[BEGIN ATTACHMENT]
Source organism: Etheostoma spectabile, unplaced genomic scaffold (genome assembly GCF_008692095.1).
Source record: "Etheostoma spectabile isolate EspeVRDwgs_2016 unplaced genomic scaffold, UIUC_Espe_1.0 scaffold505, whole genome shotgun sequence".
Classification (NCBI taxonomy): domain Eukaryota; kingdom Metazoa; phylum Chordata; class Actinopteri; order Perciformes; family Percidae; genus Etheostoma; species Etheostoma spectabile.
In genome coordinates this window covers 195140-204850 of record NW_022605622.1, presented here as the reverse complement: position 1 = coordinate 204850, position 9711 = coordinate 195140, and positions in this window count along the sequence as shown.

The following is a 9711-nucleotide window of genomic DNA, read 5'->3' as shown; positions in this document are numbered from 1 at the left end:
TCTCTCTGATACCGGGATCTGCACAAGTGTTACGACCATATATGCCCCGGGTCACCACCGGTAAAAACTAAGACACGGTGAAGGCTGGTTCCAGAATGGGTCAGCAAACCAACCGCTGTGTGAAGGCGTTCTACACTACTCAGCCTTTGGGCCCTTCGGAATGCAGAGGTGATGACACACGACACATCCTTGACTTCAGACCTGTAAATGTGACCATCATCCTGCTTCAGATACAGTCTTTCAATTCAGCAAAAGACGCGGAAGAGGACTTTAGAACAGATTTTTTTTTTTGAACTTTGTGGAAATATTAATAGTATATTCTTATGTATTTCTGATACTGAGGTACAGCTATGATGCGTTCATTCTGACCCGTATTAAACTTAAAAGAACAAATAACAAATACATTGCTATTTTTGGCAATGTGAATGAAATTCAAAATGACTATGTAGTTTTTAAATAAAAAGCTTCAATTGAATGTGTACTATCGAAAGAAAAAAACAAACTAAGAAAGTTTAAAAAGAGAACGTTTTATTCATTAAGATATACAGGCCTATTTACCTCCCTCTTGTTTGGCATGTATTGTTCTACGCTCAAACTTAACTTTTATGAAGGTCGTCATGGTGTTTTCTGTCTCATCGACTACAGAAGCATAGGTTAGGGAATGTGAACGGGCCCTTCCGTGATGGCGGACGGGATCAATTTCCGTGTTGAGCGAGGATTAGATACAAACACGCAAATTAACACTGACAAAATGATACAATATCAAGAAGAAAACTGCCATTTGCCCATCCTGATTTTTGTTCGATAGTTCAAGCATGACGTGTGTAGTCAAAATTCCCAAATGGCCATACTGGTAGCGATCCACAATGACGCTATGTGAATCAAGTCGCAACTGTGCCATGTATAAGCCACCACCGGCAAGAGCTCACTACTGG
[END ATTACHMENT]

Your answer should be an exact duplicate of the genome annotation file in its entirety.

Source organism: Etheostoma spectabile, unplaced genomic scaffold (genome assembly GCF_008692095.1).
Source record: "Etheostoma spectabile isolate EspeVRDwgs_2016 unplaced genomic scaffold, UIUC_Espe_1.0 scaffold505, whole genome shotgun sequence".
Classification (NCBI taxonomy): domain Eukaryota; kingdom Metazoa; phylum Chordata; class Actinopteri; order Perciformes; family Percidae; genus Etheostoma; species Etheostoma spectabile.
In genome coordinates this window covers 195140-204850 of record NW_022605622.1, presented here as the reverse complement: position 1 = coordinate 204850, position 9711 = coordinate 195140, and positions in this window count along the sequence as shown.

The following is a 9711-nucleotide window of genomic DNA, read 5'->3' as shown; positions in this document are numbered from 1 at the left end:
TCTCTCTGATACCGGGATCTGCACAAGTGTTACGACCATATATGCCCCGGGTCACCACCGGTAAAAACTAAGACACGGTGAAGGCTGGTTCCAGAATGGGTCAGCAAACCAACCGCTGTGTGAAGGCGTTCTACACTACTCAGCCTTTGGGCCCTTCGGAATGCAGAGGTGATGACACACGACACATCCTTGACTTCAGACCTGTAAATGTGACCATCATCCTGCTTCAGATACAGTCTTTCAATTCAGCAAAAGACGCGGAAGAGGACTTTAGAACAGATTTTTTTTTTTGAACTTTGTGGAAATATTAATAGTATATTCTTATGTATTTCTGATACTGAGGTACAGCTATGATGCGTTCATTCTGACCCGTATTAAACTTAAAAGAACAAATAACAAATACATTGCTATTTTTGGCAATGTGAATGAAATTCAAAATGACTATGTAGTTTTTAAATAAAAAGCTTCAATTGAATGTGTACTATCGAAAGAAAAAAACAAACTAAGAAAGTTTAAAAAGAGAACGTTTTATTCATTAAGATATACAGGCCTATTTACCTCCCTCTTGTTTGGCATGTATTGTTCTACGCTCAAACTTAACTTTTATGAAGGTCGTCATGGTGTTTTCTGTCTCATCGACTACAGAAGCATAGGTTAGGGAATGTGAACGGGCCCTTCCGTGATGGCGGACGGGATCAATTTCCGTGTTGAGCGAGGATTAGATACAAACACGCAAATTAACACTGACAAAATGATACAATATCAAGAAGAAAACTGCCATTTGCCCATCCTGATTTTTGTTCGATAGTTCAAGCATGACGTGTGTAGTCAAAATTCCCAAATGGCCATACTGGTAGCGATCCACAATGACGCTATGTGAATCAAGTCGCAACTGTGCCATGTATAAGCCACCACCGGCAAGAGCTCACTACTGG